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Sunday, February 28, 2010

The Golden Platter of Childhood

The Blue Ridge Mountains Council Pinewood Derby was yesterday.  As a Cub Scout, my son, Alex, was a semi-eager participant.  As a Scout leader, my husband worked to set up the tracks, register Scouts, and run the races.

Alex seemed to have a great time all through registration and the running of the first race.  However, afterward he said he was embarrassed by the results.  You see, Alex's car came in last place amongst all the Bear Scouts in attendance.  How can a parent react to this?  Having watched him build his car, I knew that he had not done his best.  I knew that he had put far fewer hours into the design and structure of his car than in previous years.  I knew that he had only halfheartedly built the car, wishing to spend his time on other things instead.

As a parent, what do you do?  I strongly feel that children should learn that they reap what they sow through natural consequences.  So, I knelt down in front of Alex and explained to him that two things go into winning the derby: hard work and sheer luck.  You can increase your chances by building a car that is designed to go fast, but you can't control who you race against, or the lane in which your car is placed, or any number of other things.  However, if you don't work hard to build the best car you possibly can, then you have a much smaller chance of winning the race.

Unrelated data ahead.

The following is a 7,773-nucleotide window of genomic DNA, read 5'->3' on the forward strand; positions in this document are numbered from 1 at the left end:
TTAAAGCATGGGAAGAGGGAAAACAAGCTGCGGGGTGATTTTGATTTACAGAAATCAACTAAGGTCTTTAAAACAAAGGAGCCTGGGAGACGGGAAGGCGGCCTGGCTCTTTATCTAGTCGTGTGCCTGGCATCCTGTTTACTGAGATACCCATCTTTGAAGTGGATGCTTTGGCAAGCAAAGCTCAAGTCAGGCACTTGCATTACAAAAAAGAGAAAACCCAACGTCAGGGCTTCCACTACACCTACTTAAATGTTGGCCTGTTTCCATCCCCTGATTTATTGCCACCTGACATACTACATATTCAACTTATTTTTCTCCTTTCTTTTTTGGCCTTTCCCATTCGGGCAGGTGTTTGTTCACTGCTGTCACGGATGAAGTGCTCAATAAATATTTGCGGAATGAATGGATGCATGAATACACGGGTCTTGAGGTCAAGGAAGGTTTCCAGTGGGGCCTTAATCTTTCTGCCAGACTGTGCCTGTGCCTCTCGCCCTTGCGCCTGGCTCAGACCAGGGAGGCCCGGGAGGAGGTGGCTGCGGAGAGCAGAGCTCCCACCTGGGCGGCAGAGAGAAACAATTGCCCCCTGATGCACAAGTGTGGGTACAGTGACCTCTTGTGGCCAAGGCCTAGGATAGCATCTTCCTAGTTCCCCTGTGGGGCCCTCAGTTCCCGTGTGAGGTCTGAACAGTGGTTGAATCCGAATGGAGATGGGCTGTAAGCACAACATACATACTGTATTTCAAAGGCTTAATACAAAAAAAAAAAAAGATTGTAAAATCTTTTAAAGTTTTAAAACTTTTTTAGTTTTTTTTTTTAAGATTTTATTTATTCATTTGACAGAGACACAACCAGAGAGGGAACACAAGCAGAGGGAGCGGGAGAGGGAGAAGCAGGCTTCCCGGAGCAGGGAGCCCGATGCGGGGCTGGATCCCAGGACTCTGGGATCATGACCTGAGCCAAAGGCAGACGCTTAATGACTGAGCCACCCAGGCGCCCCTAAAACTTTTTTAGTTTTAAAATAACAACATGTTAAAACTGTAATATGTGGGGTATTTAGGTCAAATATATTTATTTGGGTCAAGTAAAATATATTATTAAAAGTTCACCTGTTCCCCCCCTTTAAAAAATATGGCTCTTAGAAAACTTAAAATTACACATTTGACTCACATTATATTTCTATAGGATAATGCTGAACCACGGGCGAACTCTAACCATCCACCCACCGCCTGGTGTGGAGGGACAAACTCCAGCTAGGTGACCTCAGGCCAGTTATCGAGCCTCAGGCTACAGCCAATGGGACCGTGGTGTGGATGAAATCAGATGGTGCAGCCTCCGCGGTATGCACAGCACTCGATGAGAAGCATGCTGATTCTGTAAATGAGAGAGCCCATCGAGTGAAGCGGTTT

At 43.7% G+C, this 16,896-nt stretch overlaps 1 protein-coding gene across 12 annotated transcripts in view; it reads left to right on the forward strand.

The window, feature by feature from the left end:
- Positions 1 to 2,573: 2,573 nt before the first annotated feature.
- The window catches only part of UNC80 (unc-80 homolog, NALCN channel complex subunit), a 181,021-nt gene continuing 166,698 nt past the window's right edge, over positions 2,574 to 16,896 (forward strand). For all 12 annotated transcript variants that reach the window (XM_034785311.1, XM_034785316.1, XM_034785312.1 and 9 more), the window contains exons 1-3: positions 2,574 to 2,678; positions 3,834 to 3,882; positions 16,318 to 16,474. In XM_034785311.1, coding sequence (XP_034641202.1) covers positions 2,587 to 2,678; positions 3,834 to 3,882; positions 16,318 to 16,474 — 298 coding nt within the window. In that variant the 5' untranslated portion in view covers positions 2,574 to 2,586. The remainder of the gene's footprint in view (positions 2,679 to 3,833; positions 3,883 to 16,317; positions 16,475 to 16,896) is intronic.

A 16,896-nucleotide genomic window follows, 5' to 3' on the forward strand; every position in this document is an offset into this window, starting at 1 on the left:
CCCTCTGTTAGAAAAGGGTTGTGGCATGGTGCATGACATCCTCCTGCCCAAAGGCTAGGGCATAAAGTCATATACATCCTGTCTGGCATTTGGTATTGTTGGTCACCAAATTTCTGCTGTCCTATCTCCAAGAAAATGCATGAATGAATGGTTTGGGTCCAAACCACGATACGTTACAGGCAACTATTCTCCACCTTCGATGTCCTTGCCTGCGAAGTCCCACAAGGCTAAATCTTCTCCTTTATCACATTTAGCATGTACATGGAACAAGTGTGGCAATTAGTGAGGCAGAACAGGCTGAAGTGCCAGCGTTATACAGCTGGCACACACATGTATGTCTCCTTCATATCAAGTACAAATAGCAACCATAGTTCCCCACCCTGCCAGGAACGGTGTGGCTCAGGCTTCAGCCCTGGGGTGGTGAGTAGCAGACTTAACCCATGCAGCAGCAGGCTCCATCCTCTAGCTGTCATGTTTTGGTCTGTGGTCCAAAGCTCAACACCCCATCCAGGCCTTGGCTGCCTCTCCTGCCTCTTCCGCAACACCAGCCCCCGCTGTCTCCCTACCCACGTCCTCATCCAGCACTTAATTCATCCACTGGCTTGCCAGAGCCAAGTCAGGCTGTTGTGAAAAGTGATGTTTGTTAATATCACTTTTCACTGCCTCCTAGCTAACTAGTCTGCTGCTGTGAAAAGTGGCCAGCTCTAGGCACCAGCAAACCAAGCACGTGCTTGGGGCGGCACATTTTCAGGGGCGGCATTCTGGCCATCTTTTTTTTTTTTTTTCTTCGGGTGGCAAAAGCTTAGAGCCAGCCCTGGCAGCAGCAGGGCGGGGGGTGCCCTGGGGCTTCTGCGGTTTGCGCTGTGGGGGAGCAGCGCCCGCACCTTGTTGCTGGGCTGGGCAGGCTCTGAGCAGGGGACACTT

Unfortunately, I witnessed many parents yesterday who might not believe in natural consequences and the luck of the draw.  There were cars that had obviously been built with the excessive help of the parents.  There were parents trying to skew the race results by arguing with the officials.  There were parents bad-mouthing others because of the way their children performed.

I worry about the futures of these children who have everything handed to them on a golden platter.  Will they ever learn to accept responsibility for their actions?  Will they ever stand on their own?  Will they have the conviction to do what is right, regardless of self?  Or, are we raising a more corrupt generation by coddling them into believing they can do no wrong?

1 comment:

  1. These parents frighten me a bit to be honest and I really don't understand their need to make their children better rather than letting their kids learn how to figure it out themselves. your lad probably learnt a big lesson, what did the others learn - those who cheat win? Arguing gets you a better placing?


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